There has been a lot of talk surrounding the Indian opening slots for the impending two-match Test series against New Zealand starting from February 21. While India have three natural openers in Mayank Agarwal, Prithvi Shaw and Shubman Gill, all three failed in the warm-up match against New Zealand XI ahead of the Test series opener. While Shaw and Gill registered ducks, Agarwal was sent packing for one in what was a fiery spell of opening bowling by Scott Kuggeleijn. Now, Hanuma Vihari, who scored a brilliant century (101 retd. hurt) when India were in dire need, has said that he would be happy to open the innings for India in the longest format of the game if the team needs him to do so.
Interestingly, Vihari had opened the innings in the Boxing Day Test against Australia in 2018, which was also Agarwal’s debut game for India. Although, he didn’t get many runs under his belt while opening but he made sure to see off the new ball and set a platform for the middle-order batters.
Hanuma Vihari ready to open?
“Obviously, as a player, I will be prepared to bat anywhere. As of now, I have not been informed anything but if the team requests me to bat wherever in the order I’m ready to,” Vihari told reporters after the end of Day 1 of the three-day warm-up match.
When Vihari walked in to bat, India were struggling at 38/4 with the likes of Agarwal, Shaw, Gill and Ajinkya Rahane already back in the pavilion. However, Vihari and Cheteshwar Pujara stitched a 195-run stand to take India to a respectable score. Vihari, after the end of the day’s play, said that the wicket had good bounce and he took some time to settle down before playing his strokes. He further said that the grass cover was allowing the ball to do a lot and to see-off, the new ball was really important in a bid to make a comeback after losing early wickets.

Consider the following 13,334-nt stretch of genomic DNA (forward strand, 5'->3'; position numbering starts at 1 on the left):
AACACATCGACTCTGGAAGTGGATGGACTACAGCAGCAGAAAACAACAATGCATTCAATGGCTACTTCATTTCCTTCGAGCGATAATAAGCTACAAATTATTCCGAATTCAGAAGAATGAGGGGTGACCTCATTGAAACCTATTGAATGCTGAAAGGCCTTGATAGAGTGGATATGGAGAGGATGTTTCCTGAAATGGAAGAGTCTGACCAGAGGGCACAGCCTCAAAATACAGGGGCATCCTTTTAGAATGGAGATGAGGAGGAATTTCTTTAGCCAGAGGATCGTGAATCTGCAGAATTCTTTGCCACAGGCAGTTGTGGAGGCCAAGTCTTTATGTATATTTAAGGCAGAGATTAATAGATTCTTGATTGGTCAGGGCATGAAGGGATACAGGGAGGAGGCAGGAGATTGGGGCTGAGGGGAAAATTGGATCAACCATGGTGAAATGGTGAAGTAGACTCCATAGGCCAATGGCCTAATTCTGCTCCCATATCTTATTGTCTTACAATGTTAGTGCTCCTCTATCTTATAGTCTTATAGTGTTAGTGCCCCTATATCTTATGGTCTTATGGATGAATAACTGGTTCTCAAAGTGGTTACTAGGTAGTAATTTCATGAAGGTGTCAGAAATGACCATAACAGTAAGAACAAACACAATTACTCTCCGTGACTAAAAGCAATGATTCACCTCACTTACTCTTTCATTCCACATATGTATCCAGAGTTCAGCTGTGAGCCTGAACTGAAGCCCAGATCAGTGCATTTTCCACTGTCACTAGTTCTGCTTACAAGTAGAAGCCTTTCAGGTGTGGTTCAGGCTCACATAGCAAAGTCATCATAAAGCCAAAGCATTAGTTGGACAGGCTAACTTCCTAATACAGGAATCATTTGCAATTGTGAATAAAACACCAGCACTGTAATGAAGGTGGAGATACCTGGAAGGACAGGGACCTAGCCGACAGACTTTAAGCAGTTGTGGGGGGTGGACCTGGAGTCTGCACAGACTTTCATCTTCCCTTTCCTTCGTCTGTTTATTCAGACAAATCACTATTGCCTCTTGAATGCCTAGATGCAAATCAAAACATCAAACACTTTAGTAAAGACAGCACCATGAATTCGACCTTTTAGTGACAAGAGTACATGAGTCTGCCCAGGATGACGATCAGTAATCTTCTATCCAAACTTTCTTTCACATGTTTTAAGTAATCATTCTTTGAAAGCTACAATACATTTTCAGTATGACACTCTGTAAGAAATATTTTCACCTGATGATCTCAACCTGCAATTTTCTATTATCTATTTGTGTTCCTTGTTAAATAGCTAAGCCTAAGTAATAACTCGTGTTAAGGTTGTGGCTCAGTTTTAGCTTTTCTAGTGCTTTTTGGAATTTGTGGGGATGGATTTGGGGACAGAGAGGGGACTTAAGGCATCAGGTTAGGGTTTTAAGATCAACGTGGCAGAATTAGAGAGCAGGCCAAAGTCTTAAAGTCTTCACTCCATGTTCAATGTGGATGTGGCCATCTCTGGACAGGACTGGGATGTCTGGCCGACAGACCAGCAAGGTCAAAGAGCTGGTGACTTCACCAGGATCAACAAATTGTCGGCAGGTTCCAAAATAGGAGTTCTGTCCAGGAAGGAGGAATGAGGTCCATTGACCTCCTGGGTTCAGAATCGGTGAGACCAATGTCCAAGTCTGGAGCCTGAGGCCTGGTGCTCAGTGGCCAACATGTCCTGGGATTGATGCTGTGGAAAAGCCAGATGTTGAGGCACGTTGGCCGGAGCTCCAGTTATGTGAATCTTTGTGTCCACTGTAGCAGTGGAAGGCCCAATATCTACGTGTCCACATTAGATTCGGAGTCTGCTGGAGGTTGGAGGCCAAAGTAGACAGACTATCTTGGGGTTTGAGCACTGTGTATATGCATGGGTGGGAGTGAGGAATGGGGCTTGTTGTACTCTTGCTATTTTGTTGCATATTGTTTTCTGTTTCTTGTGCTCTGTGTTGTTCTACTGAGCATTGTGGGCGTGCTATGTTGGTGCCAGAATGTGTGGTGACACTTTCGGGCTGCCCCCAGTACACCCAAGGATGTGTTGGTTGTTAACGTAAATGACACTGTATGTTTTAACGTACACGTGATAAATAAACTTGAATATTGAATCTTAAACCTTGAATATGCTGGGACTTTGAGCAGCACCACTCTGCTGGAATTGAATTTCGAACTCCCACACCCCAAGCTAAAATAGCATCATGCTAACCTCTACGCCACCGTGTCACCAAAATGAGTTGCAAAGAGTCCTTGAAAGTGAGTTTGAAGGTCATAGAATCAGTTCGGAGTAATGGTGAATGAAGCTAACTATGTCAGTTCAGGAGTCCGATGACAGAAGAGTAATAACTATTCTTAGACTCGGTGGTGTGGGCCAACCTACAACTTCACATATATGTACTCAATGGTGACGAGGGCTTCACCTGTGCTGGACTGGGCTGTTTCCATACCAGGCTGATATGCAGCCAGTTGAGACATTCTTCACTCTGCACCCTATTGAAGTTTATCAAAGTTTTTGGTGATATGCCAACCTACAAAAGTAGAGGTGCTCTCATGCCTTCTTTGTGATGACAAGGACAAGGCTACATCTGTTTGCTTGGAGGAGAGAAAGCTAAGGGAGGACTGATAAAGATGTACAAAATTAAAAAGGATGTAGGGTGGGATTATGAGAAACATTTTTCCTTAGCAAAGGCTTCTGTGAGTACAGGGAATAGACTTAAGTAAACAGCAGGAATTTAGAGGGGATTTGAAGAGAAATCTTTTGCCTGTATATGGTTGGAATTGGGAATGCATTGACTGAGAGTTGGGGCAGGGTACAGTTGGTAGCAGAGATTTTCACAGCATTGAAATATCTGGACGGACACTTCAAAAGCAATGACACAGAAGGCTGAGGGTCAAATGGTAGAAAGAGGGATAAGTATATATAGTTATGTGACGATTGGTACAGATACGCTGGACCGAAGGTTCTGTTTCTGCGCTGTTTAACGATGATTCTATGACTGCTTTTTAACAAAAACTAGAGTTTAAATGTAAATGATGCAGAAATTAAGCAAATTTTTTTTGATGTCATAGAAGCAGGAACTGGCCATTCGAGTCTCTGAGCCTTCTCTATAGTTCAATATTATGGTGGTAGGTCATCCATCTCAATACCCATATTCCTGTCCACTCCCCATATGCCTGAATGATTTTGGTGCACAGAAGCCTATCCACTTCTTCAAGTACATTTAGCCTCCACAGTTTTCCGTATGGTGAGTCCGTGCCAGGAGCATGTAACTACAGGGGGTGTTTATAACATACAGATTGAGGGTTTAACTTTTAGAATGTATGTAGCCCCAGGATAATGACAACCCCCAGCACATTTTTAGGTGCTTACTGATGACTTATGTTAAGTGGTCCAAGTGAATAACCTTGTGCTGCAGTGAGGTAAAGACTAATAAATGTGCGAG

The green top was tough to bat on
“The wicket had a good bounce. I feel more than what I have experienced before in New Zealand. I took some time to adjust and then once I knew what shots I have to avoid — maybe horizontal shots are something which I can avoid early on in this wicket– so I tried to avoid that,” Vihari said.
“When I went in, the wicket was doing a lot. There was a lot of grass cover on the wicket and we lost four early wickets. We were 40-4. So, the talk was to bat time and see-off the new ball as they were bowling in the great areas,” Vihari added.
With all of India’s three natural openers failing to make a mark in the first innings of the warm-up game, it would be interesting to see which opening pair the Indian team management opts for. The first test of the two-match series will be played at Basin Reserve in Wellington from February 21.